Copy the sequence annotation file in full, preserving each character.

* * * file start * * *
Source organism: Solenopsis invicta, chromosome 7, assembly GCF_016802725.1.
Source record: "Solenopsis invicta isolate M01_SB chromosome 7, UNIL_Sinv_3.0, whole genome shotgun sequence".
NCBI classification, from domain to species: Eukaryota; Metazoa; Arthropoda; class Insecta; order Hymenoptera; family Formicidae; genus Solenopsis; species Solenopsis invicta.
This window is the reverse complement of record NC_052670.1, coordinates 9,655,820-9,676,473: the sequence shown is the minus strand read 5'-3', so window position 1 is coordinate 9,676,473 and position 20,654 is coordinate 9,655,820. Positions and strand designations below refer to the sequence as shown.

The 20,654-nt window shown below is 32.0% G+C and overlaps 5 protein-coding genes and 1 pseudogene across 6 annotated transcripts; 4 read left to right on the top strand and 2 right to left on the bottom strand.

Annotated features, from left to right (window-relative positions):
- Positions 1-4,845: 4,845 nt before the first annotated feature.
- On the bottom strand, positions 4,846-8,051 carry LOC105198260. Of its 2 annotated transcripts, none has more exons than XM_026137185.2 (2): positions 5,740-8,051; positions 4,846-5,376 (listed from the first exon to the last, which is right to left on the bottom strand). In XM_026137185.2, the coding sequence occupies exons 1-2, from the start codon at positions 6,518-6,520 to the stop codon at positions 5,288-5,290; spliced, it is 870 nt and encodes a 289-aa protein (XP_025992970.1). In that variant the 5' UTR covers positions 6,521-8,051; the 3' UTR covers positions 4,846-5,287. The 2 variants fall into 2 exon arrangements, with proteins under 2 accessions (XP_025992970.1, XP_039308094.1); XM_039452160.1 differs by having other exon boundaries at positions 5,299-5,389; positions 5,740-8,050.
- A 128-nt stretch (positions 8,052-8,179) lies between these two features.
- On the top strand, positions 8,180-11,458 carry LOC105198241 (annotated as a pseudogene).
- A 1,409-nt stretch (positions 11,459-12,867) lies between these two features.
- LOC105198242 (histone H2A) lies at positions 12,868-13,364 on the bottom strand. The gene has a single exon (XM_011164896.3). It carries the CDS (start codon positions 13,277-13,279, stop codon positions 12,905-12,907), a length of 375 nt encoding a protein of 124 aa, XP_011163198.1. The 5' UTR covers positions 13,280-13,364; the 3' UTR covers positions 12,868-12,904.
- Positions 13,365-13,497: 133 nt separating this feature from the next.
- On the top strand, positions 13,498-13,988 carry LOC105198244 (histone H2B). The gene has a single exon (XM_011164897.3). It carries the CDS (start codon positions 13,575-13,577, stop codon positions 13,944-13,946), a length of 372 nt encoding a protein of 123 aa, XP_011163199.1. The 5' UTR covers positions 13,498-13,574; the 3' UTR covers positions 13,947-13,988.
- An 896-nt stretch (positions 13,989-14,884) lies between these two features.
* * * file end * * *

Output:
Source organism: Solenopsis invicta, chromosome 7, assembly GCF_016802725.1.
Source record: "Solenopsis invicta isolate M01_SB chromosome 7, UNIL_Sinv_3.0, whole genome shotgun sequence".
NCBI classification, from domain to species: Eukaryota; Metazoa; Arthropoda; class Insecta; order Hymenoptera; family Formicidae; genus Solenopsis; species Solenopsis invicta.
This window is the reverse complement of record NC_052670.1, coordinates 9,655,820-9,676,473: the sequence shown is the minus strand read 5'-3', so window position 1 is coordinate 9,676,473 and position 20,654 is coordinate 9,655,820. Positions and strand designations below refer to the sequence as shown.

The 20,654-nt window shown below is 32.0% G+C and overlaps 5 protein-coding genes and 1 pseudogene across 6 annotated transcripts; 4 read left to right on the top strand and 2 right to left on the bottom strand.

Annotated features, from left to right (window-relative positions):
- Positions 1-4,845: 4,845 nt before the first annotated feature.
- On the bottom strand, positions 4,846-8,051 carry LOC105198260. Of its 2 annotated transcripts, none has more exons than XM_026137185.2 (2): positions 5,740-8,051; positions 4,846-5,376 (listed from the first exon to the last, which is right to left on the bottom strand). In XM_026137185.2, the coding sequence occupies exons 1-2, from the start codon at positions 6,518-6,520 to the stop codon at positions 5,288-5,290; spliced, it is 870 nt and encodes a 289-aa protein (XP_025992970.1). In that variant the 5' UTR covers positions 6,521-8,051; the 3' UTR covers positions 4,846-5,287. The 2 variants fall into 2 exon arrangements, with proteins under 2 accessions (XP_025992970.1, XP_039308094.1); XM_039452160.1 differs by having other exon boundaries at positions 5,299-5,389; positions 5,740-8,050.
- A 128-nt stretch (positions 8,052-8,179) lies between these two features.
- On the top strand, positions 8,180-11,458 carry LOC105198241 (annotated as a pseudogene).
- A 1,409-nt stretch (positions 11,459-12,867) lies between these two features.
- LOC105198242 (histone H2A) lies at positions 12,868-13,364 on the bottom strand. The gene has a single exon (XM_011164896.3). It carries the CDS (start codon positions 13,277-13,279, stop codon positions 12,905-12,907), a length of 375 nt encoding a protein of 124 aa, XP_011163198.1. The 5' UTR covers positions 13,280-13,364; the 3' UTR covers positions 12,868-12,904.
- Positions 13,365-13,497: 133 nt separating this feature from the next.
- On the top strand, positions 13,498-13,988 carry LOC105198244 (histone H2B). The gene has a single exon (XM_011164897.3). It carries the CDS (start codon positions 13,575-13,577, stop codon positions 13,944-13,946), a length of 372 nt encoding a protein of 123 aa, XP_011163199.1. The 5' UTR covers positions 13,498-13,574; the 3' UTR covers positions 13,947-13,988.
- An 896-nt stretch (positions 13,989-14,884) lies between these two features.